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Rhône Harvest 2012: Michel Chapoutier’s notes

Tain l’Hermitage, August 31, 2012 — Michel Chapoutier made today a first announcement about 2012 in the Rhône Valley and said the beginning of harvest would be around September 17. Here are the main comments Michel Chapoutier made during this presentation.

From North to South of Rhone Valley, the grapes we tasted today seem to indicate that harvest should start on the second half of September

The very hot conditions during this summer have naturally affected the growth of the vines (closure of stomata to keep water in the cells) in the driest parcels. Consequently, a slow-down of the maturity has been observed or sometimes a phenomenon of concentration was noticed. Rainfall and temperature drops in recent days have boosted the activity, while temperature differences between day and night are favorable for aromatic finesse and for balance.

The vineyard is globally beautiful. Following a very dry winter and early spring, rainfalls alternating with beautiful sunshine favored the growth of the vines. Shoots have a good size and lignification seems to develop properly.

As a technical choice, we currently have willingly kept some grass on the lowest parts of hills that are sometimes wet. We can see the presence of weeds, platules which — in case of rain — absorb the excess water in competition with the vines, thus avoiding dilution and other inconveniences. Such areas are also slightly water-stressed as previously mentioned.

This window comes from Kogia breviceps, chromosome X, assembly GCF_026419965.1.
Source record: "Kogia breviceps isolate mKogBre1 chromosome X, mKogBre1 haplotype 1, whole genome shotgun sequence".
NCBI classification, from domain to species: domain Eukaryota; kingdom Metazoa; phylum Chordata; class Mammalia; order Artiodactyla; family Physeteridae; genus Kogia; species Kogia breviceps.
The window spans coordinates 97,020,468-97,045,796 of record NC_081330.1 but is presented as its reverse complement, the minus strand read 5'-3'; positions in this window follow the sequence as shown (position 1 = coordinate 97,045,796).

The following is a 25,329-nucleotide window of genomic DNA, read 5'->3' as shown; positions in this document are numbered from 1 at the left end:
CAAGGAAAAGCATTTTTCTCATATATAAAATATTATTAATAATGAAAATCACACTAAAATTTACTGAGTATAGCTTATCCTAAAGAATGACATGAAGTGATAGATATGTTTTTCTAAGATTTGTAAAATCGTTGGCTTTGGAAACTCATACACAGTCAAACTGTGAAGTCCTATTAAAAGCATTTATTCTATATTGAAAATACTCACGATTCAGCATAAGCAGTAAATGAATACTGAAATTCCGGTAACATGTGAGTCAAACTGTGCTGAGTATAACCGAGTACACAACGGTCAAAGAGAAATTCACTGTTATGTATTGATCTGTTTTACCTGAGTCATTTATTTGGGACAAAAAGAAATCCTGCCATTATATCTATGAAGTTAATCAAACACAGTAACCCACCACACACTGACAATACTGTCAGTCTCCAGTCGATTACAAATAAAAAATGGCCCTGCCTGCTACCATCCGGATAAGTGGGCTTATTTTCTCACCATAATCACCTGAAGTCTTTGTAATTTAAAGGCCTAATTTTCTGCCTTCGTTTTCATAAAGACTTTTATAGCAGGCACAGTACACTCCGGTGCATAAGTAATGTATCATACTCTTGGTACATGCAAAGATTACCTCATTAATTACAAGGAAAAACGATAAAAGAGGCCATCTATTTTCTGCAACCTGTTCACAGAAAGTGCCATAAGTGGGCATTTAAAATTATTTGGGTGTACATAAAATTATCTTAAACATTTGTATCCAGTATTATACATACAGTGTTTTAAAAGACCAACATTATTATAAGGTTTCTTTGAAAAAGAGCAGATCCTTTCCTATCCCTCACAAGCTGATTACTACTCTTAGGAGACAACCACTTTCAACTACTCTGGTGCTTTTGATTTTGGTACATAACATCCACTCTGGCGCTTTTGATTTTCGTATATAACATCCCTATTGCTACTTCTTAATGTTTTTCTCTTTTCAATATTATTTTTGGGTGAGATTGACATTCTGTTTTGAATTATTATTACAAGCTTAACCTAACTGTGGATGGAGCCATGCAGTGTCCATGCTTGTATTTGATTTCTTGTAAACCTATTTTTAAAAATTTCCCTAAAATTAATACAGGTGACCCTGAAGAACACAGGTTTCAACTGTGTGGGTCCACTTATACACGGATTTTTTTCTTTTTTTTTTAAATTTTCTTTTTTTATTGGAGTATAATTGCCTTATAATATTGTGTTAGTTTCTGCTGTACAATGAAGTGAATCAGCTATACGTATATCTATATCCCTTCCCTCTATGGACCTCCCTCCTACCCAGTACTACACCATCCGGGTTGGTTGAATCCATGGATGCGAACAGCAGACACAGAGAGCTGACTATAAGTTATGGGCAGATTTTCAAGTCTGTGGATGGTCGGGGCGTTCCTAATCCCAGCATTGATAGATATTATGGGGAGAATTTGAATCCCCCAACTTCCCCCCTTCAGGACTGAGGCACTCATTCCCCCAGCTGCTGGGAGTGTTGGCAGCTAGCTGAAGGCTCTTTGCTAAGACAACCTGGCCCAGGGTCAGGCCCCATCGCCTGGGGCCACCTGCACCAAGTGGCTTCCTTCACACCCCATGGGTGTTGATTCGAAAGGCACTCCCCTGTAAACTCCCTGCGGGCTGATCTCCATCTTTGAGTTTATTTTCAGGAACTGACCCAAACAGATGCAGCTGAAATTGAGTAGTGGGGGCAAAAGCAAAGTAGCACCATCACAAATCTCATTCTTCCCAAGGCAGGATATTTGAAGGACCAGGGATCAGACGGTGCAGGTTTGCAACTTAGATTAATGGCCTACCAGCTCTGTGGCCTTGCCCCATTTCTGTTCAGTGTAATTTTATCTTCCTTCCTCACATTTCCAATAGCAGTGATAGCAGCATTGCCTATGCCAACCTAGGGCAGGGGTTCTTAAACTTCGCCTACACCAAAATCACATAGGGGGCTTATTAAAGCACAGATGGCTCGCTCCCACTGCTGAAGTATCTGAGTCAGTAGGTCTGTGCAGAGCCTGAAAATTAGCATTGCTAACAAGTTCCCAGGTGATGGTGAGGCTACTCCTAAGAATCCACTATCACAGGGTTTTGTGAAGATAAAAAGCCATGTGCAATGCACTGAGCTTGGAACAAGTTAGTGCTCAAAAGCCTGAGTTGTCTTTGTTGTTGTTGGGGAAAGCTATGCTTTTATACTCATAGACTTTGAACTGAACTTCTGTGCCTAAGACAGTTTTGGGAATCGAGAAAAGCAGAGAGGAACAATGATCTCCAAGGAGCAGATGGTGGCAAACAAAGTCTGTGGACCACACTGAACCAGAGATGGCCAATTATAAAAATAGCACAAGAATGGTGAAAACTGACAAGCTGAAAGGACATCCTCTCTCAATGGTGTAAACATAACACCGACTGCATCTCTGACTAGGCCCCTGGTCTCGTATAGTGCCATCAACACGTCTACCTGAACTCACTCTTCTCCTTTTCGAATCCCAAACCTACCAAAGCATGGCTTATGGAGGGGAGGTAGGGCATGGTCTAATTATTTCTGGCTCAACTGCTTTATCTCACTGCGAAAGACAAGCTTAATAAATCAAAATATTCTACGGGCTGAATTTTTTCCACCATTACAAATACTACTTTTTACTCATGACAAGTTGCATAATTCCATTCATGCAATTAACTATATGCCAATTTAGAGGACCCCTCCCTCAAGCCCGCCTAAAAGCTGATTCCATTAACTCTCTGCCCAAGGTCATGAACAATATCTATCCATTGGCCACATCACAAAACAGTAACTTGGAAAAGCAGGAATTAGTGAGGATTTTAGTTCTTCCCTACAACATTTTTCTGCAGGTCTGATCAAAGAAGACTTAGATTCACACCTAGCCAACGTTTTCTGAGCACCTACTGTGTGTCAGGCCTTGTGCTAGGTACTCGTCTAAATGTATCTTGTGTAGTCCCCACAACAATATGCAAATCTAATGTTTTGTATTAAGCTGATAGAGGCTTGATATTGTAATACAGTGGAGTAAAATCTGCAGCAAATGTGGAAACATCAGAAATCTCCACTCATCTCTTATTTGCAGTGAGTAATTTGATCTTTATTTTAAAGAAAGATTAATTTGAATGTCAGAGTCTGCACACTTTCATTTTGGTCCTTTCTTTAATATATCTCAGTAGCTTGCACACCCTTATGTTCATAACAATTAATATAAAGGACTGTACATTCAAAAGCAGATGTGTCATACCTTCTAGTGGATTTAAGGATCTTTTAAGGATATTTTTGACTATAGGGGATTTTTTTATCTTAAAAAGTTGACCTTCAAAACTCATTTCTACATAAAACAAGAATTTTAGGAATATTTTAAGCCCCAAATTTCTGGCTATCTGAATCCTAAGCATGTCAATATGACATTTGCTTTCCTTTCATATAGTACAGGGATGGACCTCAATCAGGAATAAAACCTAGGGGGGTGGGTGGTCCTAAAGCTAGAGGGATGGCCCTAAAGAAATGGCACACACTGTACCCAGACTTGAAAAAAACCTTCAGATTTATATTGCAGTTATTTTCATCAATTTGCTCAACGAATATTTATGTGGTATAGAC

The threat of parasites was omnipresent this season, but we managed to contain mildew, powdery mildew (oidium) and others. Infusions, decoctions and others have contributed to curb the growth of fungi.

This was a tough year for the vigneron but overall the yields should be good. Counts are underway but on many plots we should have yields almost equal to last year. However the cold winter has, depending on the area, led to a mortality of some buds or vines, but the specific job of pruning has broadly off-set this phenomenon.

The weather conditions during flowering caused, depending on the areas, coulure (failure of the fruit to set) and millerandage (flower abortion) to quite different degrees. It turns out that it was much more in favor of clusters’ ventilation and did not result in a significant loss of grapes.

Finally, depending on the soil, the conditions in 2012 have contributed occasionally to a decline in yields — for white and red grapes as well — but overall it should be comparable to 2011.

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